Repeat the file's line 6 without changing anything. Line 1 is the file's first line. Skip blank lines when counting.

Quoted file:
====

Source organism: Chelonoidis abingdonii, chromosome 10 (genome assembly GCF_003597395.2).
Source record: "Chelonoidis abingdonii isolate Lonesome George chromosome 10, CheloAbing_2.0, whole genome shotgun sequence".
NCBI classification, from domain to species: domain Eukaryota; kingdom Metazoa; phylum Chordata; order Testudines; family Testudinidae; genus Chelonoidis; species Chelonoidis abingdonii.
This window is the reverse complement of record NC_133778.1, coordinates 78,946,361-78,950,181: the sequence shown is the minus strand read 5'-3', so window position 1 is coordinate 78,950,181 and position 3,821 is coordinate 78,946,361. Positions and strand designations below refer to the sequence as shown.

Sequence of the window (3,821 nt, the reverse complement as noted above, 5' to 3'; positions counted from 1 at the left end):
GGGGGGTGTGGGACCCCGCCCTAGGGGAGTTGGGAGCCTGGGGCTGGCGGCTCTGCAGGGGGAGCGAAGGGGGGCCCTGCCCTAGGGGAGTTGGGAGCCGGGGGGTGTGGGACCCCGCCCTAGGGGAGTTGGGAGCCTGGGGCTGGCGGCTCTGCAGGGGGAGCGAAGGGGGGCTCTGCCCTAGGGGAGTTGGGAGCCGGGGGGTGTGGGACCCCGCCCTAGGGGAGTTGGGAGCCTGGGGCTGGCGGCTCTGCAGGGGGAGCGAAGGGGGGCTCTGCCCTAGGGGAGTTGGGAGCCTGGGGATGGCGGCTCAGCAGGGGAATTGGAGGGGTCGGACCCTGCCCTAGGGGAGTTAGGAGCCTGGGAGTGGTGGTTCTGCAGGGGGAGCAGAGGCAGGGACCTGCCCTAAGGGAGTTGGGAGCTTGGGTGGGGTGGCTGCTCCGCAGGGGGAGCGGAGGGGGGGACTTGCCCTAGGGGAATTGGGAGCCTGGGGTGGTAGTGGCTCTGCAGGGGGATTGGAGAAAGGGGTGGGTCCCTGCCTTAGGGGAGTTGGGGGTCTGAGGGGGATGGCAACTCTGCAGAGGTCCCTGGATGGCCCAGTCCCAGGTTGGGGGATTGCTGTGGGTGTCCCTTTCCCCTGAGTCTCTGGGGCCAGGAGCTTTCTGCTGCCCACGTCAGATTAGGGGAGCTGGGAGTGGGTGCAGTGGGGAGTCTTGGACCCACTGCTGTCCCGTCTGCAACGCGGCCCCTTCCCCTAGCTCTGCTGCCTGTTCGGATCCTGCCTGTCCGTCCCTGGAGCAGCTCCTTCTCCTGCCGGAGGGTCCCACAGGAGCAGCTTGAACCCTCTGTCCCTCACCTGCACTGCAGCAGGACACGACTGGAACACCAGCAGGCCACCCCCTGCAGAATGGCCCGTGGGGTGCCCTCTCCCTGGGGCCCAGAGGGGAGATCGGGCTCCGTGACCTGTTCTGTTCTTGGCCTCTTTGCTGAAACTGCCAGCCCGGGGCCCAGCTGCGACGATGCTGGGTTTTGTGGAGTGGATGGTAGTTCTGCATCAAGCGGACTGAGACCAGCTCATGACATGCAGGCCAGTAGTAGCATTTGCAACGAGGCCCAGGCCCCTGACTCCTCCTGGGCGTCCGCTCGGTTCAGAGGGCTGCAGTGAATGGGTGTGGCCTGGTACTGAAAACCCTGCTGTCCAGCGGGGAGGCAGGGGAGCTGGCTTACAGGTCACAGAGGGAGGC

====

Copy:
GGGGGGTGTGGGACCCCGCCCTAGGGGAGTTGGGAGCCTGGGGCTGGCGGCTCTGCAGGGGGAGCGAAGGGGGGCCCTGCCCTAGGGGAGTTGGGAGCCGGGGGGTGTGGGACCCCGCCCTAGGGGAGTTGGGAGCCTGGGGCTGGCGGCTCTGCAGGGGGAGCGAAGGGGGGCTCTGCCCTAGGGGAGTTGGGAGCCGGGGGGTGTGGGACCCCGCCCTAGGGGAGTTGGGAGCCTGGGGCTGGCGGCTCTGCAGGGGGAGCGAAGGGGGGCTCTGCCCTAGGGGAGTTGGGAGCCTGGGGATGGCGGCTCAGCAGGGGAATTGGAGGGGTCGGACCCTGCCCTAGGGGAGTTAGGAGCCTGGGAGTGGTGGTTCTGCAGGGGGAGCAGAGGCAGGGACCTGCCCTAAGGGAGTTGGGAGCTTGGGTGGGGTGGCTGCTCCGCAGGGGGAGCGGAGGGGGGGACTTGCCCTAGGGGAATTGGGAGCCTGGGGTGGTAGTGGCTCTGCAGGGGGATTGGAGAAAGGGGTGGGTCCCTGCCTTAGGGGAGTTGGGGGTCTGAGGGGGATGGCAACTCTGCAGAGGTCCCTGGATGGCCCAGTCCCAGGTTGGGGGATTGCTGTGGGTGTCCCTTTCCCCTGAGTCTCTGGGGCCAGGAGCTTTCTGCTGCCCACGTCAGATTAGGGGAGCTGGGAGTGGGTGCAGTGGGGAGTCTTGGACCCACTGCTGTCCCGTCTGCAACGCGGCCCCTTCCCCTAGCTCTGCTGCCTGTTCGGATCCTGCCTGTCCGTCCCTGGAGCAGCTCCTTCTCCTGCCGGAGGGTCCCACAGGAGCAGCTTGAACCCTCTGTCCCTCACCTGCACTGCAGCAGGACACGACTGGAACACCAGCAGGCCACCCCCTGCAGAATGGCCCGTGGGGTGCCCTCTCCCTGGGGCCCAGAGGGGAGATCGGGCTCCGTGACCTGTTCTGTTCTTGGCCTCTTTGCTGAAACTGCCAGCCCGGGGCCCAGCTGCGACGATGCTGGGTTTTGTGGAGTGGATGGTAGTTCTGCATCAAGCGGACTGAGACCAGCTCATGACATGCAGGCCAGTAGTAGCATTTGCAACGAGGCCCAGGCCCCTGACTCCTCCTGGGCGTCCGCTCGGTTCAGAGGGCTGCAGTGAATGGGTGTGGCCTGGTACTGAAAACCCTGCTGTCCAGCGGGGAGGCAGGGGAGCTGGCTTACAGGTCACAGAGGGAGGC